Enforcement of Security Interest during Liquidation: Plight of Joint Charge Holders

[By Samyak Jain]

The author is a student at NMIMS School of Law, Mumbai.

Waterfall mechanism under Insolvency and Bankruptcy Code (IBC or the code) prioritizes secured creditors over other stakeholders when secured creditors don’t enforce the security separately. This acts as an incentive for a lot of them to relinquish their security interest to liquidation estate. However, a situation of deadlock is created when joint charge holders over security are not able to reach a consensus about its treatment during liquidation. Tribunals have been meaning to resolve this based on the type of charge creditors hold over the security.

Debtors create interest or lien over their assets to secure repayment of the loan. This leads to the creation of a charge and it is governed as per the contract, the debtors and creditors have entered into. Contracts may allow the creation of further charge over the same security following the procedure prescribed in the contract. The further charge created may be a charge pari passu to the first charge or may hold a different ranking. Creditors often enter into contracts that allow the creation of further charges only on their consent or on the issuance of a No Objection Certificate (NOC). The distinction between both types of charge lies in the priority given to them. Charge on a pari passu basis keeps all the creditors on equal footing, whereas a charge of different ranking gives the highest priority to the first charge holder.[i] Liquidation proceedings pose a challenge for liquidators when joint charge holders are not able to collectively decide about the treatment of their security. Disagreement can exist among charge holders on whether to relinquish their security interest to liquidation estate and enjoy a higher priority in the waterfall mechanism during repayment or separately enforce the security outside the liquidation pool. Tribunals have studied cases of disagreement in both types of charge and have taken diametrically opposite stands.

First Charge Holders’ Right

Right of first charge holders came to the forefront in the case of JM Financial Asset Reconstruction Company Ltd. v. Finquest Financial Solutions Pvt. Ltd.[ii] (JM Financial case). When Reid & Taylor were undergoing liquidation proceedings, Finquest filed an application u/s 52 of the code seeking leave to sell off the secured asset as they contended exclusive first charge over it. Other secured creditors objected to the contention and claimed a pari passu charge on the asset. Being joint charge holders they demanded relinquishment of security to liquidation estate. They put forth the argument that IBC treats all secured creditors the same and does not distinguish on nature of the charge or on the ranking of respective charge. And therefore, first charge holders are not entitled to special rights. NCLAT perused section 52 of the code to resolve the issue. They emphasized over the process that after setting off the realized amount against the debts due, excess proceeds from the ‘first enforcement’ of security is to be deposited with the liquidator. The wording of the provision allows only single enforcement of the security as per interpretation. Sub-section (4) of the provision[iii] gives power to ‘a secured creditor’ to enforce the security interest through any legal mechanism applicable to it. Based on the reasoning above, NCLAT held that only one secured creditor can enforce security interest to realize its debt and observed that “If one or more ‘Secured Creditors’ have not relinquished the ‘security interest’ and opt to realize their ‘security interest’ against the same very asset, the Liquidator will act in terms of Section 52(3) and find out as to who has the 1st charge”[iv].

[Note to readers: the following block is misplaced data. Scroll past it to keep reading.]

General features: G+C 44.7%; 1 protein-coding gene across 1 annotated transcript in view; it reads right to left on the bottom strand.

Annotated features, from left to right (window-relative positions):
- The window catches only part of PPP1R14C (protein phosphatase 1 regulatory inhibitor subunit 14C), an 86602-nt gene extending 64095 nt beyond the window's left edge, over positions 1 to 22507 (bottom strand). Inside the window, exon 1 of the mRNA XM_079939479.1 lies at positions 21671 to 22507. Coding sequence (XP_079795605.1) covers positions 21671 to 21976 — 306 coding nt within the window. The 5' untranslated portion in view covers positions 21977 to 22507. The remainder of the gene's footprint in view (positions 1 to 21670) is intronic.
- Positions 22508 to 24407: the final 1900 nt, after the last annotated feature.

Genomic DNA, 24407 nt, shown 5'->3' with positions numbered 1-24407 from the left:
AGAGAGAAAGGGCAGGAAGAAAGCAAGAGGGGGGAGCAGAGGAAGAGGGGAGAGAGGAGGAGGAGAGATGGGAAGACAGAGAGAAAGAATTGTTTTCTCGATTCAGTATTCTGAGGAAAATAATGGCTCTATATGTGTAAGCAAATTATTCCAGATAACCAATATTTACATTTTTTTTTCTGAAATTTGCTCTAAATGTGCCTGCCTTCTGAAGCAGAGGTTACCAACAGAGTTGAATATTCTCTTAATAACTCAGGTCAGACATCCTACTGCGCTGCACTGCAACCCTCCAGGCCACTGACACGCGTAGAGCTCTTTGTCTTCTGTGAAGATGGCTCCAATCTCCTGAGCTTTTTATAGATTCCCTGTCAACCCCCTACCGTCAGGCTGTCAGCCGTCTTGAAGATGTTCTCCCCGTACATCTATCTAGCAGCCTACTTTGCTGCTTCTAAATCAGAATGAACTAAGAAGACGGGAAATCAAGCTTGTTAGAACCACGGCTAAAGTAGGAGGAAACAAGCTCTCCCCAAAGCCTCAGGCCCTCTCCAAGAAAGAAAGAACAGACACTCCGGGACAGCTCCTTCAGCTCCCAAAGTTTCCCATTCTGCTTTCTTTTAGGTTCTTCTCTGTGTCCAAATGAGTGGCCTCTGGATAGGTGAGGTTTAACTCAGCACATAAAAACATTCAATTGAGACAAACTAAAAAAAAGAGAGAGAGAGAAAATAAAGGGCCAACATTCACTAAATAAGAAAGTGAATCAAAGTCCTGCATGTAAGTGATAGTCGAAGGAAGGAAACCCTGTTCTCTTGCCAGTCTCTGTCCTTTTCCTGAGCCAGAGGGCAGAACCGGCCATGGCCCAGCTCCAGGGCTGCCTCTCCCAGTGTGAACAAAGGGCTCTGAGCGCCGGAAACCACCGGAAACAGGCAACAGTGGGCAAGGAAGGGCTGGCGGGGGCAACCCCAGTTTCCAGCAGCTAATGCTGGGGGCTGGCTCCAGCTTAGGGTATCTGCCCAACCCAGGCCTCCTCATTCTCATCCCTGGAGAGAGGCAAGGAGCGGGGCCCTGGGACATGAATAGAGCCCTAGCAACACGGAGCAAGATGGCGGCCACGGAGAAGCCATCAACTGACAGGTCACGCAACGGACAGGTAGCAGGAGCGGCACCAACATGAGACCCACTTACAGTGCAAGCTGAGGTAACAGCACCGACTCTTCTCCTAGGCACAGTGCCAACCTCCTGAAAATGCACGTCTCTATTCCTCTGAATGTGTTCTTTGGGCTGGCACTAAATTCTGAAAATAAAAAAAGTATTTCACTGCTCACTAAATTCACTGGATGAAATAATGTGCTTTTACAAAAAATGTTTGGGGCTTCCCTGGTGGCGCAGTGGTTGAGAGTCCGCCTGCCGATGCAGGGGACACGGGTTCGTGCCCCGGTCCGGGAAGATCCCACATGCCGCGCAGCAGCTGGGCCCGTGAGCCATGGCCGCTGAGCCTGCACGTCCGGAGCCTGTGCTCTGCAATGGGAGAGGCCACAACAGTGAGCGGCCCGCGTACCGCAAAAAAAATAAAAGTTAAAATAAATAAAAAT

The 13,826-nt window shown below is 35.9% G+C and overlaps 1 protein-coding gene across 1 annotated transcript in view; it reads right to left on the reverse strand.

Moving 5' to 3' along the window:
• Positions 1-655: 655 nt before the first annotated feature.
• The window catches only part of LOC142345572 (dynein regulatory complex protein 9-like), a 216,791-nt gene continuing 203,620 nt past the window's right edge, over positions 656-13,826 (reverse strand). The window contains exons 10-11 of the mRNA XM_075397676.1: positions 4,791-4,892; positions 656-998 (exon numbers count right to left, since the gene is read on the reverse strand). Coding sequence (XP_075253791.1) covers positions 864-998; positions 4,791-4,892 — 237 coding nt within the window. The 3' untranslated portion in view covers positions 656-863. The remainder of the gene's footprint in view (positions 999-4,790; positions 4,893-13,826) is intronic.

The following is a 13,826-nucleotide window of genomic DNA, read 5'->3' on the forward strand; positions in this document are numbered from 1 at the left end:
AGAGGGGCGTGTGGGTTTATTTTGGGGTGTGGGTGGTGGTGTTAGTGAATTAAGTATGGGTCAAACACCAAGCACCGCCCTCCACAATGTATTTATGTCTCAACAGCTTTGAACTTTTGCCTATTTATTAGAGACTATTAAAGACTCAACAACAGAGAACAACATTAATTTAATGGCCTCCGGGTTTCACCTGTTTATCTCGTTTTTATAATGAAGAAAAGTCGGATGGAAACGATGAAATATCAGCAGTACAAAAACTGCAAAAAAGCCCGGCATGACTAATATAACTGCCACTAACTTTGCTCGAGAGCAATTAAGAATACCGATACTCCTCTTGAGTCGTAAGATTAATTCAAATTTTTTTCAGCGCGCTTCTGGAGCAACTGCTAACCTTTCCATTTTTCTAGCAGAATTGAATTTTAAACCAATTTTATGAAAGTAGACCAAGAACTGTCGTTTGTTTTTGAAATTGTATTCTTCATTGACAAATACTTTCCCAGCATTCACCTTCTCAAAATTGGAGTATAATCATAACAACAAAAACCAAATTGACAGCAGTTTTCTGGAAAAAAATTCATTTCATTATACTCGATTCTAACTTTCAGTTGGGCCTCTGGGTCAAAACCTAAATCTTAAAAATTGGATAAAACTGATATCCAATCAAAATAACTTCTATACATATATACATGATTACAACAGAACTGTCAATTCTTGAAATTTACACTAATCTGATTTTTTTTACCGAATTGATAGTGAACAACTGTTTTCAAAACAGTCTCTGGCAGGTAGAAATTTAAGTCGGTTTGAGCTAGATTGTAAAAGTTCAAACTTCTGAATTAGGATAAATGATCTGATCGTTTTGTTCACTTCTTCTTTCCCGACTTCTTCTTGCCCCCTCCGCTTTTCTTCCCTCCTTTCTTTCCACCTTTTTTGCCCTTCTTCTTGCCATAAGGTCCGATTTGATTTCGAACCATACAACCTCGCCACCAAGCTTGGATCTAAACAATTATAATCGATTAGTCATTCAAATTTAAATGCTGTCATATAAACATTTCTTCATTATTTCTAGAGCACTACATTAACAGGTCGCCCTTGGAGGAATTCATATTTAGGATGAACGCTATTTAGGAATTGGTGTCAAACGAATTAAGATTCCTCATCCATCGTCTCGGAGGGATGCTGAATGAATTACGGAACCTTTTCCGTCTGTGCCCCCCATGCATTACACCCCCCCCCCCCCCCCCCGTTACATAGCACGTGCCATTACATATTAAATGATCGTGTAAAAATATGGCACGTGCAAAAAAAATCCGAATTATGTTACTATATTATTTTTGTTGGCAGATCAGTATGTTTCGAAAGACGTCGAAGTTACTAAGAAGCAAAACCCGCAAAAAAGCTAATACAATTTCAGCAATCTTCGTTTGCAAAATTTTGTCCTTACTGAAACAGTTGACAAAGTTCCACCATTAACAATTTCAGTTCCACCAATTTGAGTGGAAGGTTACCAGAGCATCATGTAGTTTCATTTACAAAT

NCLAT recognized the right of only first charge holders to enforce the security. An excess amount after recovering the debt of the first charge holder would be required to be deposited in the liquidator’s account. Tribunal denied rights to other secured creditors in case a first charge holder exists. Despite having security to protect their debt, they are treated no different than an unsecured creditor. Also, the decision throws up a challenging question about the treatment of other secured creditors in the waterfall mechanism. What position would other secured creditors enjoy in the waterfall mechanism during distribution is unaddressed by the tribunal. In my opinion, NCLAT has erred in interpreting the provision. It failed to consider the intent of the legislature of prioritizing a secured debt. The statute accords special treatment to secured creditors for obvious reasons that they have security to enforce their debt. If this judgment’s literal interpretation of a provision is enforced, secured creditors other than exclusive charge holders will find their secured debt futile in the IBC regime.